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T-minus Two Weeks to RetroChallenge 2010

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That's right, geeks... everyone's favourite open-ended, semi-competitive retrocomputing free-for-all is just around the corner. Do you have what it takes to go head-to-head with the hardest-core RetroGeeks in the whole wide world? Me neither, but I do have a bit of time to kill in July...

 

Those with internet access can learn more about RetroChallenge 2010 at

http://www.retrochallenge.org

 

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RetroChallenge is sponsored in part by:

 

300 Baud Magazine

http://www.300baudmagazine.com

 

The 68K Macintosh Liberation Army

http://www.68kmla.net

 

RetroNET

http://www.retro-net.org

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wooternes!

 

um I am probably going to enter my ADB <> PS/2 adapter (both "retro" though new retro) even though I have been working on it for just under a month (farting around) and end of July would be optimistic (well for the full list, basic operation very doable IMO with my current progress)

 

if thats okay

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I haven't officially entered yet, but I want to try and stuff an '040 logic board and 9" greyscale SVGA CRT into a Classic.

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I would love to enter but there is a few flaws

 

1. The oldest machine other than a ZX Spectrum +2 is a Newton 2100

2. I have no engineering or programming skills.

3. If I used the Newton I would have no idea what to do with it :)

 

Unless I could figure something todo with the pb1400 under my desk but it's only got 16mb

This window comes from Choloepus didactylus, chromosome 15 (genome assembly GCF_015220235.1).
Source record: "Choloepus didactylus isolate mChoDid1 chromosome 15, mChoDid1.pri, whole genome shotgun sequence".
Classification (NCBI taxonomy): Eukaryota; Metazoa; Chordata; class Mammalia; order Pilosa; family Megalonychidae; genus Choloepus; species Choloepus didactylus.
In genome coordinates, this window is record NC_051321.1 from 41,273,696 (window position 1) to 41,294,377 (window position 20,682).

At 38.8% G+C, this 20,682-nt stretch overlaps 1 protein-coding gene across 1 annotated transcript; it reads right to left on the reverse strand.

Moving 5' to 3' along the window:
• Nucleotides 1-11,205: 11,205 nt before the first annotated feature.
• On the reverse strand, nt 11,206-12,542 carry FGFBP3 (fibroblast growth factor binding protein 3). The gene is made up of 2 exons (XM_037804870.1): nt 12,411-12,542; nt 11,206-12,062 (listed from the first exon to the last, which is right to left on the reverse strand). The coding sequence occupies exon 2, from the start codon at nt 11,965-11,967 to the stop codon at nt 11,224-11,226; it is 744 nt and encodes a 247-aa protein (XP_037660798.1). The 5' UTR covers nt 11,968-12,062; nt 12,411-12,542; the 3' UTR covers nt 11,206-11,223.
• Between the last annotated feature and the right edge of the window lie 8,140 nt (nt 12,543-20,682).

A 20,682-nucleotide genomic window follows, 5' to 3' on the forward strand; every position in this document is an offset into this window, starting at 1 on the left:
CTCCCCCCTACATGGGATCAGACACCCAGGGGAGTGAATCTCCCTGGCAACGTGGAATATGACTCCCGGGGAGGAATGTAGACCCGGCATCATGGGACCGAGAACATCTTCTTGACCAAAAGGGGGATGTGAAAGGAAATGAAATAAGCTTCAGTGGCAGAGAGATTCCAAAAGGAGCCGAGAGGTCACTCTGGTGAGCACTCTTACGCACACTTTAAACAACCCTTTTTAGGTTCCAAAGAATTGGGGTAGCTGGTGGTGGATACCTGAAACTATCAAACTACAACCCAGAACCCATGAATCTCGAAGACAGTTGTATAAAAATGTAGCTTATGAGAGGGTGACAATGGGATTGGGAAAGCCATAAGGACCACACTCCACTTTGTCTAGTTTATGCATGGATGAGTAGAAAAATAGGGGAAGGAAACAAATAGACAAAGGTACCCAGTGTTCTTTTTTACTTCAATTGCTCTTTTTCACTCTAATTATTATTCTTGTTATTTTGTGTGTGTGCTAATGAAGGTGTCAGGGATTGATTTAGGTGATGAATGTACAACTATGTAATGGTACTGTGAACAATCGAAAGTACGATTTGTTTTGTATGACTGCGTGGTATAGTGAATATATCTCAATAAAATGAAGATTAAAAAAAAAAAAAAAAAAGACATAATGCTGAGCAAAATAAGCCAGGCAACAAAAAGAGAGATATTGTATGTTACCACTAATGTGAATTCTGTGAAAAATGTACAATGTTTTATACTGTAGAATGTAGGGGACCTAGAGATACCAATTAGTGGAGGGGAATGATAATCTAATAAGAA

Hmmm ... Life sucks at times.

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If you're interested in Newton programming, here are some links to pages that may be worth reading:

 

http://www.cocoadev.com/index.pl?NewtonOS

http://www.panix.com/~clay/newton/query.cgi?programming+index

http://www.cat2.com/newton/Newton-FAQ/newton-faq-development.html#VIIA1b

http://myapplenewton.blogspot.com/2009/12/learning-newtonscript-foreword.html

http://web.archive.org/web/20041010175535/www.cc.gatech.edu/~schoedl/projects/NewtonScript/

http://newtonpoetry.com/2008/04/09/the-origins-of-newtonscript/

http://www.unna.org/unna/development/documentation/'>http://www.unna.org/unna/development/documentation/

 

It would be better to develop on a real or emulated mac probably, but since I assume you don't have one of those you may have to go elsewhere. If you do have one that's recent enough to run mac os 8 or mac os 9 great, otherwise you'll have to use window or something else. You can get the development tools (they're pretty old now) over here: http://www.unna.org/unna/development/NewtonDev/ You can get other software over there on http://www.unna.org/ as well.

 

That said, you might prefer the ZX Spectrum +2 that you mention. It's probably less troublesome.